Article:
Tags: Coronavirus | health insurance | affordable care act | employment | enrollment | copay | premium

If You've Lost Your Health Plan, Here Are Some Options

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By    |   Friday, 12 June 2020 12:19 PM

Over 21 million Americans lost their jobs during the COVID-19 crisis, and along with losing their employment, many lost their healthcare plans. According to Mark Van Arnam, a North Carolina insurance consultant, these newly unemployed people may not realize they have options to regain or maintain health coverage.

Arnam, director of the North Carolina Navigator Consortium, a group of organizations that offers free help to state residents looking for insurance, told Kaiser Health News that while options are available, time is of the essence. Enrollment periods are limited.

According to the The Washington Post, millions of people are without health insurance and millions more will struggle to pay premiums and copays on their existing insurance.

One option is the Affordable Care Act, which gave 20 million Americans new access to quality health insurance and guaranteed that 135 million more with preexisting conditions are eligible. The ACA also has a Medicaid expansion that covers people whose income is 138% of the federal poverty line, which is $35,535 annually for a family of four, said the Post.

Arman said that that under federal law, losing your job qualifies you for a special enrollment period to get coverage under the ACA umbrella, but applicants must provide documentation of prior job-based coverage. Applicants also must apply within 60 days after they lose their jobs, according to Kaiser Health News.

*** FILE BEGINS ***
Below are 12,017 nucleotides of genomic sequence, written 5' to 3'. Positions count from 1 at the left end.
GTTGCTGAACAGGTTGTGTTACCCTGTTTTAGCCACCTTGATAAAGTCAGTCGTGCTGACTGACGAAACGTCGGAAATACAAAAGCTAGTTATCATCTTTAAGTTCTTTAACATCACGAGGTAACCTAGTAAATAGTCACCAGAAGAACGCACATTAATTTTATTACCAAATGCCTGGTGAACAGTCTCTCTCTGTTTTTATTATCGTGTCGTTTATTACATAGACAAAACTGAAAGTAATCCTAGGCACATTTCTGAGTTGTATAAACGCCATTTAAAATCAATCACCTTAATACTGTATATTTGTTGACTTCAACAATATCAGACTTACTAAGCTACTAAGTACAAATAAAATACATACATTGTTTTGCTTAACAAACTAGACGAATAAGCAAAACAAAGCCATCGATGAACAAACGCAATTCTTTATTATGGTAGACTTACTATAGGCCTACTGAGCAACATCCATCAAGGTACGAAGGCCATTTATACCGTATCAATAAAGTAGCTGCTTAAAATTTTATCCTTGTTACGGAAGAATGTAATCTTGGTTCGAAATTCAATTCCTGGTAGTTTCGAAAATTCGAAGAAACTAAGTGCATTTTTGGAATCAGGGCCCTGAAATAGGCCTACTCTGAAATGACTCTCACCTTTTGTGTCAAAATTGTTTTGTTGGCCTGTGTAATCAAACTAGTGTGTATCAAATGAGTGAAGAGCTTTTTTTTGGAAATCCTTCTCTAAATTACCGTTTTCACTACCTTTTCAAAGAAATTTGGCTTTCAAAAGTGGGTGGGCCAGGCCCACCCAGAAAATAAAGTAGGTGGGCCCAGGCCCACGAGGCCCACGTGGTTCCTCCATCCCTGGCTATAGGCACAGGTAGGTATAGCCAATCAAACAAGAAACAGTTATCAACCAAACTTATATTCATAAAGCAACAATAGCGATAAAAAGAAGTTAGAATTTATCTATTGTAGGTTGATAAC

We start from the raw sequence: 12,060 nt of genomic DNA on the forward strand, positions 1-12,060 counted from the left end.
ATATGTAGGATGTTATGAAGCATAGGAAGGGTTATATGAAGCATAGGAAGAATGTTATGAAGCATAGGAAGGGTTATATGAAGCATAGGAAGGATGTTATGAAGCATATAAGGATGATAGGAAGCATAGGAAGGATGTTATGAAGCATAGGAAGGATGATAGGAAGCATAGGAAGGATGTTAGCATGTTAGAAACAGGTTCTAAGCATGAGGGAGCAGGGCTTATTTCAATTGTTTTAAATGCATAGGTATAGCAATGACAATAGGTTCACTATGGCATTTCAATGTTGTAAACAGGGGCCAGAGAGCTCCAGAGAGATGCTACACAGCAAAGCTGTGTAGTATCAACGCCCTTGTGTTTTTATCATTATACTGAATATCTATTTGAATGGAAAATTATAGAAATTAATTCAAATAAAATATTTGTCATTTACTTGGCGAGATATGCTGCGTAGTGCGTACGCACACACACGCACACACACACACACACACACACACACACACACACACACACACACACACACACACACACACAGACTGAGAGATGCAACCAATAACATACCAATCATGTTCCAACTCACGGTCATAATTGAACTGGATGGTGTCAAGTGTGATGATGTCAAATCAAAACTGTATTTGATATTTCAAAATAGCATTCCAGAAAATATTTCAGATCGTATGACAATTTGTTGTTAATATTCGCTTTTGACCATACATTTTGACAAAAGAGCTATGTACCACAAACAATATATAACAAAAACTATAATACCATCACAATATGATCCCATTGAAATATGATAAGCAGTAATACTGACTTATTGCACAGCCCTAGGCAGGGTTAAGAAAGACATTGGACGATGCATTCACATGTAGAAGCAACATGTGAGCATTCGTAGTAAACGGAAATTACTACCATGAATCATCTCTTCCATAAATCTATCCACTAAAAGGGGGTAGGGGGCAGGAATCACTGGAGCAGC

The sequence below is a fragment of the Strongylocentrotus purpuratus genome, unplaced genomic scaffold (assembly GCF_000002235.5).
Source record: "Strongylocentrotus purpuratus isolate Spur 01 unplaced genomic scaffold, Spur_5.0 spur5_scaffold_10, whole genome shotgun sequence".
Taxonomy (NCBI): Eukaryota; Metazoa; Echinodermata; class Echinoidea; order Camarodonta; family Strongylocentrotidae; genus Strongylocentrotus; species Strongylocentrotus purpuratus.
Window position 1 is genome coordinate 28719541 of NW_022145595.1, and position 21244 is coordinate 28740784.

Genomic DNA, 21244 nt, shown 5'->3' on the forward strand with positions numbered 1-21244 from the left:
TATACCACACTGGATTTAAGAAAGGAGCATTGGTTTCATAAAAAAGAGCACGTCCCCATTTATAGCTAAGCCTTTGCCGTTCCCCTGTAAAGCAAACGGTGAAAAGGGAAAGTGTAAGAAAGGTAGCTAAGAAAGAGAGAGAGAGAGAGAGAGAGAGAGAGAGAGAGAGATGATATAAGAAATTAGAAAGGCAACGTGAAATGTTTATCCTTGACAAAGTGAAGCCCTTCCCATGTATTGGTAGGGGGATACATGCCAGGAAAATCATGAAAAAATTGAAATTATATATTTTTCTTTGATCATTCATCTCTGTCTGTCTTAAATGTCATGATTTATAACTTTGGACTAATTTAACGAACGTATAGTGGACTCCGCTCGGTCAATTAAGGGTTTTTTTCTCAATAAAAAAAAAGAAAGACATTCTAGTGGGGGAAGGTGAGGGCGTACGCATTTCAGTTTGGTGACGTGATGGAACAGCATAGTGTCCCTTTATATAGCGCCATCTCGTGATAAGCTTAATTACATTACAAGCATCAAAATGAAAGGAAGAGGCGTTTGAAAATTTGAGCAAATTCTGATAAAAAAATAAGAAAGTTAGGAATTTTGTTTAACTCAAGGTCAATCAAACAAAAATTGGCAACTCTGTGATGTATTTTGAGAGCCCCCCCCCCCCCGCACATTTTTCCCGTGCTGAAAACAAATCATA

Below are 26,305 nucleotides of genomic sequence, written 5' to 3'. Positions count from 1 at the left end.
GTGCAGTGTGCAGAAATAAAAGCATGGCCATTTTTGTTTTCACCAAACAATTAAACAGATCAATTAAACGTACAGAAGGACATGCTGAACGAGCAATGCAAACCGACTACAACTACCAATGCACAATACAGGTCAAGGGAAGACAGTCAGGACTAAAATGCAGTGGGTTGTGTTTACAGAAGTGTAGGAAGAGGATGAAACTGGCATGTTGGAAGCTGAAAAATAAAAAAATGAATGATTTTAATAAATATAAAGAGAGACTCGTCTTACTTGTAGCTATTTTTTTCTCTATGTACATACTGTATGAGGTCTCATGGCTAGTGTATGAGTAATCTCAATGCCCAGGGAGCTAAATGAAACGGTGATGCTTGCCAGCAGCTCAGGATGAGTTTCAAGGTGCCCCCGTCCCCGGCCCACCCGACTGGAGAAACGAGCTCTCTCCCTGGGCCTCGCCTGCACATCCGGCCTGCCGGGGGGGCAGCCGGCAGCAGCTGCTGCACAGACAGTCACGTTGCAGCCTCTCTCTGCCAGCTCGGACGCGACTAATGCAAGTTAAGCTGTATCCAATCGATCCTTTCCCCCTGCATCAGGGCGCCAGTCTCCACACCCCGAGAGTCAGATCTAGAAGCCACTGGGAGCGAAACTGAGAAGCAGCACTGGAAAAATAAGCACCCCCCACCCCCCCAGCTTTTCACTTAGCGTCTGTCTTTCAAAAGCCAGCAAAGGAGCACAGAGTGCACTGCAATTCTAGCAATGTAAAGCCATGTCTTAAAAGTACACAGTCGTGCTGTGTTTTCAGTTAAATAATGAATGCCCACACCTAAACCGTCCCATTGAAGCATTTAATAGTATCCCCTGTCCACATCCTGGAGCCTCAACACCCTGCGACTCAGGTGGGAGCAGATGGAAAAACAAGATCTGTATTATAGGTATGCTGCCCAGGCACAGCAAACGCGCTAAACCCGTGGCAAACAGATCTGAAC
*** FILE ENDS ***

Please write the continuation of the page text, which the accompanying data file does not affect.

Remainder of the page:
Arnam added that many states offer their own insurance marketplaces, and the window for enrollment may already have been shut. Some states, on the other hand, have extended the special enrollment period. For example, in California, special enrollment will remain open until at least June 30.

Medicaid is another option for many applicants, according to Kaiser Health News. This federal-state joint program does not require a special enrollment period and applicants can apply anytime based on income and other qualifying factors. Arnam warned that maximum income levels can vary from state to state.

COBRA, the acronym for the Consolidated Omnibus Budget Reconciliation Act, is another option. You can stay on your former employer’s health insurance plan under this law, but you must pay the full cost of premiums yourself. Congress is considering a full or partial subsidy, according to Kaiser Health News. The deadline to enroll in COBRA has been extended until 60 days after the COVID-19 emergency ends.

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Over 21 million Americans lost their jobs during the COVID-19 crisis, and along with losing their employment, many lost their healthcare plans. According to Mark Van Arnam, a North Carolina insurance consultant, these newly unemployed people may not realize they have...
health insurance, affordable care act, employment, enrollment, copay, premium, cobra
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2020-19-12
Friday, 12 June 2020 12:19 PM
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